Fresh food. Simple and seasonal. Mostly Mediterranean.

Beyond Shortcake: Competition Tests Creativity



As a judge at the recent annual Strawberry Dessert Contest at Verrill Farm in Concord, Mass., I had a tough task: choosing with my fellow judges a winning entry among seven beautiful and tasty desserts -- all made by kids. (We also judged adult entries, of which only three were submitted.) For about an hour before judging time, eager and ernest contestants presented their creations to our team of five judges -- members of the Culinary Guild of New England, and we tried our best to show equal enthusiasm for each platter of cupcakes, cookies, and custard. As the deadline loomed, we gathered our tasting spoons, palate-cleansing glasses of water, and grading sheets. Contestants, their family and friends, and other onlookers swarmed our table. We picked up our tiny tasting spoons and got to work, tasting and ranking each dessert on a scale of 1 to 5, with 5 being the top score, in three different categories: creativity, presentation, and taste. Some desserts looked gorgeous but lacked imagination; others appeared ho-hum but burst with flavor. After sampling each one and pensively considering each category, the mathematician among us tallied up the scores, and the suspense mounted.... Alas, one dessert towered above the rest: a silky smooth Buttermilk Strawberry Panna Cotta garnished with fresh basil and macerated fresh strawberries. It was not only pretty but also delectably sweet-tasting. And most impressive of all, the Strawberry Buttermilk Panna Cotta was made by a 10-year-old. Bravo, Rachel T.!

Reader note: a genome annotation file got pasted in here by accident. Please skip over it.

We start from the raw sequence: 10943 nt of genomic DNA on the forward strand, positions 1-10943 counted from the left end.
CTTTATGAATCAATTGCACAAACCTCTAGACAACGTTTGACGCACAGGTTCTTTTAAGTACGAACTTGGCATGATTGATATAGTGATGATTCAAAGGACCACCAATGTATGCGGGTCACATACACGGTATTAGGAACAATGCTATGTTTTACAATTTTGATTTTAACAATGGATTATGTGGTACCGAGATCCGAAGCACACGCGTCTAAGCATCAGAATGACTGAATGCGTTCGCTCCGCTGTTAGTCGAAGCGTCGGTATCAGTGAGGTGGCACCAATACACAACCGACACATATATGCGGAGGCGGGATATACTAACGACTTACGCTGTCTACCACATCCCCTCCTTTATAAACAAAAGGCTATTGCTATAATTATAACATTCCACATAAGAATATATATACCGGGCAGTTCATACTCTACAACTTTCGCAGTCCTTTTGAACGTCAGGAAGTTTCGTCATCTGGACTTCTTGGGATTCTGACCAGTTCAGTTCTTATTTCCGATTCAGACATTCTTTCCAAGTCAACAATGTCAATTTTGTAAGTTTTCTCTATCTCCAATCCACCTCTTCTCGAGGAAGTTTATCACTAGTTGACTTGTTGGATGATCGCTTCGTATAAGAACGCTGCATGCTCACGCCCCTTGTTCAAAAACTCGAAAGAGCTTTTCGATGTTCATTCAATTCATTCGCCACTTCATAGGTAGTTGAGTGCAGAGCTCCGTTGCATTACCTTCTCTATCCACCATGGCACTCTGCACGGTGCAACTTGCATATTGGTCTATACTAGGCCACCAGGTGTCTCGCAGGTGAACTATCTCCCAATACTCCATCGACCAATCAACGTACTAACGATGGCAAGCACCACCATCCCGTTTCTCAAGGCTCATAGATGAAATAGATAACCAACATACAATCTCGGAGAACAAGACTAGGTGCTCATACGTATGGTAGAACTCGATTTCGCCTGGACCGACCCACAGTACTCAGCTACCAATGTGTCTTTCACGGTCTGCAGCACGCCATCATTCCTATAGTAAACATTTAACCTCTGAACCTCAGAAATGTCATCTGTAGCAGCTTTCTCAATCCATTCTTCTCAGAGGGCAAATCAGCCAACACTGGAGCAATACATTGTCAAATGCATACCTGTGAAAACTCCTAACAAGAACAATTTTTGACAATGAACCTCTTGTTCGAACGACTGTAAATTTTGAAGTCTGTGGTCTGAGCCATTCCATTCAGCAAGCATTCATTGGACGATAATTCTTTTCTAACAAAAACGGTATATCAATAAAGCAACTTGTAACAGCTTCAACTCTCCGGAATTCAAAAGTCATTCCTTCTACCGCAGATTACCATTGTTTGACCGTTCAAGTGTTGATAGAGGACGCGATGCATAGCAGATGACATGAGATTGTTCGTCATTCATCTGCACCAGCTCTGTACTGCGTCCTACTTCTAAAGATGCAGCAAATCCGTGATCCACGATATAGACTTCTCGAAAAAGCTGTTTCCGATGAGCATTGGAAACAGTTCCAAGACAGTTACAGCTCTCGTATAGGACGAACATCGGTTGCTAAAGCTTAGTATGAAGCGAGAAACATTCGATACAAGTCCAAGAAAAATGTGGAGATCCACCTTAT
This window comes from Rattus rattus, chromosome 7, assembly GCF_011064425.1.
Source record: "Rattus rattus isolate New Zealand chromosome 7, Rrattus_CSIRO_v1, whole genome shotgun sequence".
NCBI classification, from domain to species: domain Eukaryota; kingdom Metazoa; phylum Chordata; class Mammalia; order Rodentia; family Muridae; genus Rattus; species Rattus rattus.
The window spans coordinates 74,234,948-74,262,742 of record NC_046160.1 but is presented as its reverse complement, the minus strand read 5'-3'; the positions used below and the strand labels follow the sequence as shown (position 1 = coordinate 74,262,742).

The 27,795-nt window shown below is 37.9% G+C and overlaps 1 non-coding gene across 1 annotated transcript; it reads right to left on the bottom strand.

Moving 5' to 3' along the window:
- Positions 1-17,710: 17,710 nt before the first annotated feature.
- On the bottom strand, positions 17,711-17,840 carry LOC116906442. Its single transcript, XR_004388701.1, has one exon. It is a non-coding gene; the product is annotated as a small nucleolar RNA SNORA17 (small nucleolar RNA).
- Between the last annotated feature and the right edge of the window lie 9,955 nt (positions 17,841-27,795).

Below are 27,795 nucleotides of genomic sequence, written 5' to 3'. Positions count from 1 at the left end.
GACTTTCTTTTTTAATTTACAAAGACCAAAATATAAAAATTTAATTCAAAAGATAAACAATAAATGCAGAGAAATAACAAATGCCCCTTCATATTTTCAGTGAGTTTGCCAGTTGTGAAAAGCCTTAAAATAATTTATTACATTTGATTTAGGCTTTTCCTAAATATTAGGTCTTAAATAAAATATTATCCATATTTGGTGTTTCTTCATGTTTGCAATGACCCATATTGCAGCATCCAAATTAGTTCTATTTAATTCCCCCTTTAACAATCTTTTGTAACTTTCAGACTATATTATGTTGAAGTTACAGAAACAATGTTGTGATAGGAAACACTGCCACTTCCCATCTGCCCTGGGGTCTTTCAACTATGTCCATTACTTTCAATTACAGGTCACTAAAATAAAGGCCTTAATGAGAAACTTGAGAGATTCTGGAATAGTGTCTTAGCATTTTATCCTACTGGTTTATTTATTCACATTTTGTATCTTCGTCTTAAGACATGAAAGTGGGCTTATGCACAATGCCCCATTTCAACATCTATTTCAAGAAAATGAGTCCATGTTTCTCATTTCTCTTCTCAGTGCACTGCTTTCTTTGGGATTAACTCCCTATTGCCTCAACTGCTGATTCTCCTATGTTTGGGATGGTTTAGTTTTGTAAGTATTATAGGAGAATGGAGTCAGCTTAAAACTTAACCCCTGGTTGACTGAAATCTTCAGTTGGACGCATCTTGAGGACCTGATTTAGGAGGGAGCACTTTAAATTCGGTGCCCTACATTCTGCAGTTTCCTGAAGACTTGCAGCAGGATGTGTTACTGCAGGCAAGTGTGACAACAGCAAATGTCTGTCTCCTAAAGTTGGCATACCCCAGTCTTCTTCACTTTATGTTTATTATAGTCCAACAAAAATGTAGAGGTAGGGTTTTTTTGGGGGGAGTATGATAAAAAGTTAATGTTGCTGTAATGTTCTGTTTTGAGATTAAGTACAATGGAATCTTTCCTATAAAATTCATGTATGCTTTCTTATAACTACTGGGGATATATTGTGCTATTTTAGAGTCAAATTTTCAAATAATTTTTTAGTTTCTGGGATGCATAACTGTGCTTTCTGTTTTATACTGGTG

Strawberry Buttermilk Panna Cotta

1. Puree the strawberries in a small food processor.

2. Strain pureed strawberries through a fine-meshed sieve into a small bowl.

3. Sprinkle the puree evenly with the powdered gelatin (you want the puree to be cold in order for the gelatin to bloom properly), and allow the mixture to sit for 10 minutes.

4. Meanwhile, place the cream and sugar in a small saucepan.

5. Split and scrape the vanilla bean caviar into the cream, and then add the entire vanilla bean half.

6. Place mixture over medium heat, stirring frequently, until the sugar completely dissolves, roughly 3 to 5 minutes.

7. Add the strawberry gelatin mixture to the hot cream, whisking gently until the gelatin has dissolved completely.

8. Stir in the buttermilk, then strain mixture through a fine-meshed sieve into a large bowl (to remove any undissolved gelatin pieces and vanilla bean half).

9. Divide panna cotta into small ramekins (depending on the size of your ramekins, this will yield either 4 larger panna cotta servings or 6 slightly smaller servings.

10. Cover each ramekin with a lid, or with plastic wrap and allow mixture to set in the refrigerator for 3 to 4 hours or until completely set.

11. About 1 hour before serving the panna cotta, combine the diced strawberries, sugar, lemon zest, and basil chiffonade in a small bowl.

12. Cover and allow to macerate in the fridge for 30 minutes to 1 hour.

13. Top the panna cotta with a spoonful of macerated strawberries and serve.

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